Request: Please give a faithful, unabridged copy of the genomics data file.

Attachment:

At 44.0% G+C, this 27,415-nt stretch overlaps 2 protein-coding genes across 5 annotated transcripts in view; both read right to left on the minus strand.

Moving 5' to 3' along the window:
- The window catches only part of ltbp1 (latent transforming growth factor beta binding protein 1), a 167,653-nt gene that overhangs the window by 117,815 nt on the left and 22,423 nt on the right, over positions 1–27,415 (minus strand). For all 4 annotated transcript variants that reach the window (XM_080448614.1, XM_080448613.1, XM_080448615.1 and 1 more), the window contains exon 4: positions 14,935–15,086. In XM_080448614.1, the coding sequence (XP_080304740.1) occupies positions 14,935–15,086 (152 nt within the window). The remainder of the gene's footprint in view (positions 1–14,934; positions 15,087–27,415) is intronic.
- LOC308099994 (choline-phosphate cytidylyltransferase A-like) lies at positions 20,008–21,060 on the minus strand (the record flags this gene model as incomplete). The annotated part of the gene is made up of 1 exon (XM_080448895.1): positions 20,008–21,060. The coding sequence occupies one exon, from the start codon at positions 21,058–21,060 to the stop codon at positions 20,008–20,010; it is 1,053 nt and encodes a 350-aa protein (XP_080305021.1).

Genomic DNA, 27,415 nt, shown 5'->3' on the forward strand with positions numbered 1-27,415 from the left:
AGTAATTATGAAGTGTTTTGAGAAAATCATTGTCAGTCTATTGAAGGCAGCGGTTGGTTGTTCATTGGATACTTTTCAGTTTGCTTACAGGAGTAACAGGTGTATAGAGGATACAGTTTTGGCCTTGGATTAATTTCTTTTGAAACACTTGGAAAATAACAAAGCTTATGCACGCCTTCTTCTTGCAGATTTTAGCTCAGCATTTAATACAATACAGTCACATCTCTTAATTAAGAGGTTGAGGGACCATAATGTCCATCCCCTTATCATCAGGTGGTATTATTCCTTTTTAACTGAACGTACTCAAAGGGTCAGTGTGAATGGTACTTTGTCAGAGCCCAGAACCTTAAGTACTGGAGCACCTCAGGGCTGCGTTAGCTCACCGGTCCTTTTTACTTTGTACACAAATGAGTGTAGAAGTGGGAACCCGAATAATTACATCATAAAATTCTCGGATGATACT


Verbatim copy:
At 44.0% G+C, this 27,415-nt stretch overlaps 2 protein-coding genes across 5 annotated transcripts in view; both read right to left on the minus strand.

Moving 5' to 3' along the window:
- The window catches only part of ltbp1 (latent transforming growth factor beta binding protein 1), a 167,653-nt gene that overhangs the window by 117,815 nt on the left and 22,423 nt on the right, over positions 1–27,415 (minus strand). For all 4 annotated transcript variants that reach the window (XM_080448614.1, XM_080448613.1, XM_080448615.1 and 1 more), the window contains exon 4: positions 14,935–15,086. In XM_080448614.1, the coding sequence (XP_080304740.1) occupies positions 14,935–15,086 (152 nt within the window). The remainder of the gene's footprint in view (positions 1–14,934; positions 15,087–27,415) is intronic.
- LOC308099994 (choline-phosphate cytidylyltransferase A-like) lies at positions 20,008–21,060 on the minus strand (the record flags this gene model as incomplete). The annotated part of the gene is made up of 1 exon (XM_080448895.1): positions 20,008–21,060. The coding sequence occupies one exon, from the start codon at positions 21,058–21,060 to the stop codon at positions 20,008–20,010; it is 1,053 nt and encodes a 350-aa protein (XP_080305021.1).

Genomic DNA, 27,415 nt, shown 5'->3' on the forward strand with positions numbered 1-27,415 from the left:
AGTAATTATGAAGTGTTTTGAGAAAATCATTGTCAGTCTATTGAAGGCAGCGGTTGGTTGTTCATTGGATACTTTTCAGTTTGCTTACAGGAGTAACAGGTGTATAGAGGATACAGTTTTGGCCTTGGATTAATTTCTTTTGAAACACTTGGAAAATAACAAAGCTTATGCACGCCTTCTTCTTGCAGATTTTAGCTCAGCATTTAATACAATACAGTCACATCTCTTAATTAAGAGGTTGAGGGACCATAATGTCCATCCCCTTATCATCAGGTGGTATTATTCCTTTTTAACTGAACGTACTCAAAGGGTCAGTGTGAATGGTACTTTGTCAGAGCCCAGAACCTTAAGTACTGGAGCACCTCAGGGCTGCGTTAGCTCACCGGTCCTTTTTACTTTGTACACAAATGAGTGTAGAAGTGGGAACCCGAATAATTACATCATAAAATTCTCGGATGATACT